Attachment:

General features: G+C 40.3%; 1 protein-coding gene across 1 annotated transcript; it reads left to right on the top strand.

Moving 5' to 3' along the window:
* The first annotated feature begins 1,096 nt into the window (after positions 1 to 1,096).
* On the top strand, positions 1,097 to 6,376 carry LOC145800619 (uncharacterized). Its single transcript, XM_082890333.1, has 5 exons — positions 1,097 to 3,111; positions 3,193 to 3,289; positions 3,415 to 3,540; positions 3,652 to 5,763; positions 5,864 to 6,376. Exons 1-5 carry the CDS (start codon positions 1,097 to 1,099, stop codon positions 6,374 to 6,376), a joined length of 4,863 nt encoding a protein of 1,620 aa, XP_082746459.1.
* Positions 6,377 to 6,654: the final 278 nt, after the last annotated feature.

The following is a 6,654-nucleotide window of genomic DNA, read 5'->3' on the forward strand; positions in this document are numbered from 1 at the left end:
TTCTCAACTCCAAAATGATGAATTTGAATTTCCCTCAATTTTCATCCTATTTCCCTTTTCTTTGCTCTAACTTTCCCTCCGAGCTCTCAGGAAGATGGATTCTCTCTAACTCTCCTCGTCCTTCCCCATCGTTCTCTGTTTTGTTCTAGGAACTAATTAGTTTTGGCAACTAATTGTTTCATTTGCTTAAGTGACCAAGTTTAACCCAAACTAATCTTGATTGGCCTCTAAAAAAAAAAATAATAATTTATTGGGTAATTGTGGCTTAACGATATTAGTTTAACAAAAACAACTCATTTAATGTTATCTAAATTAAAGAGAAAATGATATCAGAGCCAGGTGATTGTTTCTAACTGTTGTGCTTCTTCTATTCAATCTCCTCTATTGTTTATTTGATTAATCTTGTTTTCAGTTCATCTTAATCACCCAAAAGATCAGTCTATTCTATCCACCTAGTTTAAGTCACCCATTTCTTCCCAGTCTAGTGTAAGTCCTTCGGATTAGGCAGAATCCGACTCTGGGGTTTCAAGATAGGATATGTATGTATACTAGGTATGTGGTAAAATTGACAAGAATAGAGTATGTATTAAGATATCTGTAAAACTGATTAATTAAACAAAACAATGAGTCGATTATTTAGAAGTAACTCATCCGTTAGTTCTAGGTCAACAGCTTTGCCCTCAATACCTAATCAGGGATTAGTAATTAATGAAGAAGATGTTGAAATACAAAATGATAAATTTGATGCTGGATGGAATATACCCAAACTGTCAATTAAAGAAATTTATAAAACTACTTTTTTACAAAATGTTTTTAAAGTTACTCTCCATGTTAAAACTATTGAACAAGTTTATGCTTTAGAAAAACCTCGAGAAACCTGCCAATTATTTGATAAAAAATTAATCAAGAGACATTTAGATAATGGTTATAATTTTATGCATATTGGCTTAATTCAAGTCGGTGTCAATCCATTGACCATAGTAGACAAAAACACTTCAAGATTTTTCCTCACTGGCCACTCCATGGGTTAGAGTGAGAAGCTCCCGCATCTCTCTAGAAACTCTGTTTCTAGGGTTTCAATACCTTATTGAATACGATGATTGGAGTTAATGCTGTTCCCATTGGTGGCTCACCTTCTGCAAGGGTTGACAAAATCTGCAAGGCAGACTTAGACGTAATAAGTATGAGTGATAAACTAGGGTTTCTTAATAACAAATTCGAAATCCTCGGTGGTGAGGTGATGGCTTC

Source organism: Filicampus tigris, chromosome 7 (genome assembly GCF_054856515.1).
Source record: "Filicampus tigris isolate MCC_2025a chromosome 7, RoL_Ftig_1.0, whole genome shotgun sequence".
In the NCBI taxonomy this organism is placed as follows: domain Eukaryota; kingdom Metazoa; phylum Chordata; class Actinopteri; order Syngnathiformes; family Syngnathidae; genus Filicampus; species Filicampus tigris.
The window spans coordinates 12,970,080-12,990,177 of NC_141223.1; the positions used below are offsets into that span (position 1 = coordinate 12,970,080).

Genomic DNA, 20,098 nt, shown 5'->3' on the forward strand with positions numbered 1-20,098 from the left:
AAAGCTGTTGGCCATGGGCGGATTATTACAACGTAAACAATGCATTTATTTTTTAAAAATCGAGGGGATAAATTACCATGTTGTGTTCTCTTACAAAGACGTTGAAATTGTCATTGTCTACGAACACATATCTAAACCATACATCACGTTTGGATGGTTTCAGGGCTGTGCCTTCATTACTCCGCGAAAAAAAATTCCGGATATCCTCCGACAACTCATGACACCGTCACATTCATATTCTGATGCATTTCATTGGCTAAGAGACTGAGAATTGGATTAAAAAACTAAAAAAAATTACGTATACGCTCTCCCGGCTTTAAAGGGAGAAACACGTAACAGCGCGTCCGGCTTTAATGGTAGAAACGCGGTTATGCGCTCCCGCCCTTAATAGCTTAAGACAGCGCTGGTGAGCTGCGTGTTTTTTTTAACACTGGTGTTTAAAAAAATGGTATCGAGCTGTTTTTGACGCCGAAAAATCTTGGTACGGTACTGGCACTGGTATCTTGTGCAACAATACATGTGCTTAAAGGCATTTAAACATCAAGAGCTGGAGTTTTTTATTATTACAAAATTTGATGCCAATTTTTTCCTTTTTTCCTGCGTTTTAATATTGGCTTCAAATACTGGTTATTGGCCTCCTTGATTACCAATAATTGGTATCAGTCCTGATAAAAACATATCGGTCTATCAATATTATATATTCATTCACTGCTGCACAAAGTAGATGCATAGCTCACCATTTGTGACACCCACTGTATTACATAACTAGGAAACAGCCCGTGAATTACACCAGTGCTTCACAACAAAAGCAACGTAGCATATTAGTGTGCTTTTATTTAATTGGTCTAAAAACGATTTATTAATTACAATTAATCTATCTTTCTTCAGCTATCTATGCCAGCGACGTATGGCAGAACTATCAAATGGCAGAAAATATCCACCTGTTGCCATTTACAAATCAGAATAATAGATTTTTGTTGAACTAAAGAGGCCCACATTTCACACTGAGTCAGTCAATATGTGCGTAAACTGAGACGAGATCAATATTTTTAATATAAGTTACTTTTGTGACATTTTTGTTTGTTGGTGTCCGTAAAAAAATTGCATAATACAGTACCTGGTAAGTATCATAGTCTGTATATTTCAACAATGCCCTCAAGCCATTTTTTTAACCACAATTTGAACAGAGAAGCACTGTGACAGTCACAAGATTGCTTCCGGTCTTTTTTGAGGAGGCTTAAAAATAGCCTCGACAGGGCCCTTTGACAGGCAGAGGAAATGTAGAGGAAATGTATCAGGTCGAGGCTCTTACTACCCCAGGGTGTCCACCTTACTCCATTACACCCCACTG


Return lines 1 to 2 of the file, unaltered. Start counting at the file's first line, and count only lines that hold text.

General features: G+C 40.3%; 1 protein-coding gene across 1 annotated transcript; it reads left to right on the top strand.

Moving 5' to 3' along the window: